Breaking The Habit (1964, Color)
Directed by John Korty and produced by Henry Jacobs, this short anti-smoking film was nominated for an Oscar and features deadpan dialogue with a minimalist animation style.  In 1964, Korty opened a studio in Stinson Beach and made three feature films before focusing mainly on documentary filmmaking. In 1977 Korty won the Oscar (documentary) for Who Are the Debolts and Where Did They Get Nineteen Kids?, and his 1984 cult animated feature film Twice Upon A Time, produced by George Lucas, has recently seen a revival of interest. Note: Breaking the Habit is currently being restored by the Academy Film Archive.

Blind Gary Davis (1964, B&W)  
Directed by Harold Becker (who went on to direct The Onion Field and Taps among other films). 
An inside look into the music and lifestyle of one of music’s lesser-known masters, this short documentary focuses on the great country blues artist and reverend, Blind Gary Davis. Davis first recorded in 1935 and greatly influenced the folk movement of the 1960s. He is featured singing and talking about his career amidst the poverty of his Harlem neighborhood. Intimate and revealing, the film’s rich black and white tones compliment the dark tones and lyrics of Davis’s music. It is a sensitive and moving portrait that succeeds in making both social and personal statements.  

For the Early Birds:
Tempo Twelve (Color, 1964)
Delta Airlines promotional film with pre-Laugh In Arte Johnson as a comic jetsetter. 12 different swinging locations are highlighted, including SF, LA, Vegas, Dallas(?) Jamaica, Puerto Rico, New Orleans and Washington DC. Remember when jet travel was this glamorous? Neither do we.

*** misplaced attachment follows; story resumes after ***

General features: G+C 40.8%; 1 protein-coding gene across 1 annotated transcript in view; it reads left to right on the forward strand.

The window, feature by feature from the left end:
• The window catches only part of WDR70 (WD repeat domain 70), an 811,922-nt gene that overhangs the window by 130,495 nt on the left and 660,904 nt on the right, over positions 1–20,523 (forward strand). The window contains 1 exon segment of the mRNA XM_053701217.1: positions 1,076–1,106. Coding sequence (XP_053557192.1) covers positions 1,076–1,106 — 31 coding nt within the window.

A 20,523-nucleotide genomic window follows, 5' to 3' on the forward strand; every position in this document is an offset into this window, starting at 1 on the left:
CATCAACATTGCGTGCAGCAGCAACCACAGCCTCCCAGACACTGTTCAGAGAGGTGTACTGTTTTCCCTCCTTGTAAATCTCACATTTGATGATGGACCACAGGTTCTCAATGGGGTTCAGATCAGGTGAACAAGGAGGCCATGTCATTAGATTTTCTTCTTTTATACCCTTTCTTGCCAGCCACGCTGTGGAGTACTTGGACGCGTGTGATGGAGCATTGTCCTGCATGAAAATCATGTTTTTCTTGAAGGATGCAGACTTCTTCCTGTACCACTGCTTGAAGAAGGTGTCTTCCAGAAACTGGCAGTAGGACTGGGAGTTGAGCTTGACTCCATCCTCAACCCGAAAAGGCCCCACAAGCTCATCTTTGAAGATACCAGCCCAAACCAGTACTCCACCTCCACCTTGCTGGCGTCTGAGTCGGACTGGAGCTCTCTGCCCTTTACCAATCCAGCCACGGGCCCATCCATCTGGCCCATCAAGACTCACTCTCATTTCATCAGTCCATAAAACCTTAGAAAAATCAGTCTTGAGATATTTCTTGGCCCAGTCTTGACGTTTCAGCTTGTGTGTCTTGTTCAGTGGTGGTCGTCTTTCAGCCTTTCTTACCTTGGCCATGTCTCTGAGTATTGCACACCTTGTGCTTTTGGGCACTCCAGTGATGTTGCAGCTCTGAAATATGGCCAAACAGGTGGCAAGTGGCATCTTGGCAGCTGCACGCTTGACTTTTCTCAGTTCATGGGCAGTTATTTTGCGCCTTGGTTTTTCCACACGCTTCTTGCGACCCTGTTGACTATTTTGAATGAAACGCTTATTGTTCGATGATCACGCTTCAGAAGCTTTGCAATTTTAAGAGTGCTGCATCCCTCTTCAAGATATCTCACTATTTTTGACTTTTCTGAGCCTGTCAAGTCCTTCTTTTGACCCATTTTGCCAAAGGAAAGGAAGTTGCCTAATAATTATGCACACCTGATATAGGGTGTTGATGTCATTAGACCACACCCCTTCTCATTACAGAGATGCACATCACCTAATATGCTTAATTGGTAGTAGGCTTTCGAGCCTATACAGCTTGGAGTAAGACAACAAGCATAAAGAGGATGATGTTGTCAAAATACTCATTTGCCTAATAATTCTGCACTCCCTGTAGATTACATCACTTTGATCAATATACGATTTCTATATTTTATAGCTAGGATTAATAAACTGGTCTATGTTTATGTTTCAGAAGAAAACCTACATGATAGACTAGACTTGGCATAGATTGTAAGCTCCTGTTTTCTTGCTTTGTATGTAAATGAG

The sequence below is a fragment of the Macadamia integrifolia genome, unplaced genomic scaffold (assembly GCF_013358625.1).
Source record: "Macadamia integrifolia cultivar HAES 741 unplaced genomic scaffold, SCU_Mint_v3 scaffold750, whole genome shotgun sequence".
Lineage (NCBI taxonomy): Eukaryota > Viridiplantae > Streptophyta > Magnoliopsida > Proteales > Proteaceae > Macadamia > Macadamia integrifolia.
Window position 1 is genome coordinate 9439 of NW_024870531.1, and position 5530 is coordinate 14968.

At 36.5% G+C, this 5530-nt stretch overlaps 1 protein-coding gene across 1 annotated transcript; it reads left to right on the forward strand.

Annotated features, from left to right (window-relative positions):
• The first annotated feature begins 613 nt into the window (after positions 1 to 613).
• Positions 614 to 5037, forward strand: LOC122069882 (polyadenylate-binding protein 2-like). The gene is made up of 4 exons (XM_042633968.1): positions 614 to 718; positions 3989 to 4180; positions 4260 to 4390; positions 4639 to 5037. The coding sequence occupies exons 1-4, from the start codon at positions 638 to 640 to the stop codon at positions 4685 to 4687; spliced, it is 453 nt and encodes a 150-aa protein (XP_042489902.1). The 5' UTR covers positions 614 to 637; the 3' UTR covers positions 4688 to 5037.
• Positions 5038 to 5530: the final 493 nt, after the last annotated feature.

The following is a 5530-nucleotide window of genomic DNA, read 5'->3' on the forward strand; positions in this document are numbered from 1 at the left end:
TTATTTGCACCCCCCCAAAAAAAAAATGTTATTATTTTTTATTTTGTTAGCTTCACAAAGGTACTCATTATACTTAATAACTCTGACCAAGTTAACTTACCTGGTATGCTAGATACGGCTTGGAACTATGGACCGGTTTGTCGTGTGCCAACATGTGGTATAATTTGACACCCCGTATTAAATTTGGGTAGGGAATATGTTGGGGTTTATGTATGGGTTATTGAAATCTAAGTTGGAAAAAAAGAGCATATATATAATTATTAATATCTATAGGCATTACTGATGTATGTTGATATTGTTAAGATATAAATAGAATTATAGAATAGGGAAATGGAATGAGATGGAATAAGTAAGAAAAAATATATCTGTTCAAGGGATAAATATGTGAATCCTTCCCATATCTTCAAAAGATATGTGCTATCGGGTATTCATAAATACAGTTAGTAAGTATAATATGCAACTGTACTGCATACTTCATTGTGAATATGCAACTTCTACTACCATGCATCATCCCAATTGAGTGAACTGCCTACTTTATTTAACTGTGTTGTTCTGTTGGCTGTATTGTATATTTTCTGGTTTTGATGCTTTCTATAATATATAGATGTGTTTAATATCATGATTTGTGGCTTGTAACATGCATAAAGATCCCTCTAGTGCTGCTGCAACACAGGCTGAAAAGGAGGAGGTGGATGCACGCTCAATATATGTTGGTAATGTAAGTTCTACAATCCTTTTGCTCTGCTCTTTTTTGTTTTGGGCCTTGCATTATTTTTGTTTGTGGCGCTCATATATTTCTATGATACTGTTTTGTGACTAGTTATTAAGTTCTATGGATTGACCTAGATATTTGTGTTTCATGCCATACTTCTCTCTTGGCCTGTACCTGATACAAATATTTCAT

About Oddball Films
Oddball films is the film component of Oddball Film+Video, a stock footage company providing offbeat and unusual film footage for feature films like Milk, documentaries like The Summer of Love, television programs like Mythbusters, clips for Boing Boing and web projects around the world.
Our films are almost exclusively drawn from our collection of over 50,000 16mm prints of animation, commercials, educational films, feature films, movie trailers, medical, industrial military, news out-takes and every genre in between. We’re actively working to present rarely screened genres of cinema as well as avant-garde and ethno-cultural documentaries, which expand the boundaries of cinema. Oddball Films is the largest film archive in Northern California and one of the most unusual private collections in the US. We invite you to join us in our weekly offerings of offbeat cinema.